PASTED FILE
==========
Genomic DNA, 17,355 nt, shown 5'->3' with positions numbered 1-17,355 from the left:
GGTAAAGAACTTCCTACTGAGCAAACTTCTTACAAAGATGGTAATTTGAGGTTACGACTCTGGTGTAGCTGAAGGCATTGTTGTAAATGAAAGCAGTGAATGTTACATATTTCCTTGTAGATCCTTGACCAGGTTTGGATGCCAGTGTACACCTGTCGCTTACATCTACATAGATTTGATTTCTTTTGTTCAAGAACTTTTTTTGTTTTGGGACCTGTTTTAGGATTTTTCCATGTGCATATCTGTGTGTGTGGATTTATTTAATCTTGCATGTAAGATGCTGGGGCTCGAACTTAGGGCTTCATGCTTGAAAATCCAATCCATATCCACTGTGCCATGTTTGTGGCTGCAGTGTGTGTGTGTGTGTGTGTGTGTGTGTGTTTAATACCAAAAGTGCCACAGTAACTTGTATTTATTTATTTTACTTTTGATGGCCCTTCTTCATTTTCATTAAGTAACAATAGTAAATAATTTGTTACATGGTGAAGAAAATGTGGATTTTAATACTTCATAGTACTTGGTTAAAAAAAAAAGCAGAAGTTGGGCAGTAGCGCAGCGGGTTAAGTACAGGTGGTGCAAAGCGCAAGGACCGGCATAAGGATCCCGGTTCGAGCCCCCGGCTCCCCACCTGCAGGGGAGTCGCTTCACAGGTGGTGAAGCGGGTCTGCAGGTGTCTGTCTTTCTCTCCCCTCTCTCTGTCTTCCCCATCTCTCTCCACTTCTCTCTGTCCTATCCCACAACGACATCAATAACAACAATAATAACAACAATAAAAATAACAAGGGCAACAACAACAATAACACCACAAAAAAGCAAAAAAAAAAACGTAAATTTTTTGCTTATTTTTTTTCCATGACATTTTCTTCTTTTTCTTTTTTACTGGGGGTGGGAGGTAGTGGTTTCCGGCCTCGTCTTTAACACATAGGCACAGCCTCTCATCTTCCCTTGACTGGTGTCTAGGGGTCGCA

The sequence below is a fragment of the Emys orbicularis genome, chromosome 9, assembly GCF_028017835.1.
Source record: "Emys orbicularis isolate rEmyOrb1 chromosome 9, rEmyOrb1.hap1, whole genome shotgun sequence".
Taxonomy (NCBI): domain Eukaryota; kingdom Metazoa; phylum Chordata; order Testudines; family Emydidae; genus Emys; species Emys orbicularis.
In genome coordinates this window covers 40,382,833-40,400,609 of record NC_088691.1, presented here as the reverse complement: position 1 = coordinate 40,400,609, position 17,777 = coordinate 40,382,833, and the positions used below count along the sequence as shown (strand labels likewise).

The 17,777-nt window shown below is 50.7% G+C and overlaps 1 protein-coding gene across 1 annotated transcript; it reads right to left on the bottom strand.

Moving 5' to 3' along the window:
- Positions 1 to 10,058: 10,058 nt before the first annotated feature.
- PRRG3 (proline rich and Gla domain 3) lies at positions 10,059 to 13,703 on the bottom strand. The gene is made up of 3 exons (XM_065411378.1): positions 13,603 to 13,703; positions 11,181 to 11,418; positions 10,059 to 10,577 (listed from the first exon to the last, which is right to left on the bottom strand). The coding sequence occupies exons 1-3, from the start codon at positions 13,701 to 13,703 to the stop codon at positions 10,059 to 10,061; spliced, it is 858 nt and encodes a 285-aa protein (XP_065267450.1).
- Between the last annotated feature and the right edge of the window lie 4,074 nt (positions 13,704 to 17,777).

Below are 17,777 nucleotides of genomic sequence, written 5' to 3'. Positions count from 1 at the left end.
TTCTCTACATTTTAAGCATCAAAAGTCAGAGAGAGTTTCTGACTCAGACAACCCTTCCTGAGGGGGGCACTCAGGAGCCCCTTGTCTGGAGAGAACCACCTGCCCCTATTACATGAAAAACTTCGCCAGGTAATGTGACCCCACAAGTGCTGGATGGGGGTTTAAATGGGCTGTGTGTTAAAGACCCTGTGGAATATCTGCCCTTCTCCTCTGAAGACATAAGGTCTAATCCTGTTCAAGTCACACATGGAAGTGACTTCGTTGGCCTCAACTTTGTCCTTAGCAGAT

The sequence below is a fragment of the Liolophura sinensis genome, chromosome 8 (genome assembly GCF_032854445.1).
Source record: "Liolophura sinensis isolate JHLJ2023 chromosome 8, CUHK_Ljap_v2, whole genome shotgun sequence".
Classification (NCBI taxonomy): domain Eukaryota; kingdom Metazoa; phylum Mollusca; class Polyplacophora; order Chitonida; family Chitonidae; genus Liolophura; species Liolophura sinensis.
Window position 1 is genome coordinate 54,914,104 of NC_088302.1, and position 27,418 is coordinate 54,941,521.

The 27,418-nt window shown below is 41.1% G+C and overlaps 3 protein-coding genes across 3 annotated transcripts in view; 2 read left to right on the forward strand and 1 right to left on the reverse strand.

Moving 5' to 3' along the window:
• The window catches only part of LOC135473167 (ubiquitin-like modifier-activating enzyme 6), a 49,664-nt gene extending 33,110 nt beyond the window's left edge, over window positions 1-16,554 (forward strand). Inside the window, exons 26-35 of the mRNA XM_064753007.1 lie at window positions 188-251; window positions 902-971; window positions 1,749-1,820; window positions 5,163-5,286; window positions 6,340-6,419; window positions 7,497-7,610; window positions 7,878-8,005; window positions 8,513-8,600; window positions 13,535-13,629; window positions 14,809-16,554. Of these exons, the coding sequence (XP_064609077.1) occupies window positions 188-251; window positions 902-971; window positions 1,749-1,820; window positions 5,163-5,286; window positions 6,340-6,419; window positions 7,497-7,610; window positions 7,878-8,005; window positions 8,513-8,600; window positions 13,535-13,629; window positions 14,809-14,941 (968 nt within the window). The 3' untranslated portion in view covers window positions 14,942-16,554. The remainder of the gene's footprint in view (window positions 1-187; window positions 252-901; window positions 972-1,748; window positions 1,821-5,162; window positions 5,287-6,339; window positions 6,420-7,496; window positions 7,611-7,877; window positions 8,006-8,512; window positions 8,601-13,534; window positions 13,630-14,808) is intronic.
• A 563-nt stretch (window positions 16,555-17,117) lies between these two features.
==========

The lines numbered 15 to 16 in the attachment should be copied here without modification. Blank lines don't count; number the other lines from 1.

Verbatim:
Source record: "Liolophura sinensis isolate JHLJ2023 chromosome 8, CUHK_Ljap_v2, whole genome shotgun sequence".
Classification (NCBI taxonomy): domain Eukaryota; kingdom Metazoa; phylum Mollusca; class Polyplacophora; order Chitonida; family Chitonidae; genus Liolophura; species Liolophura sinensis.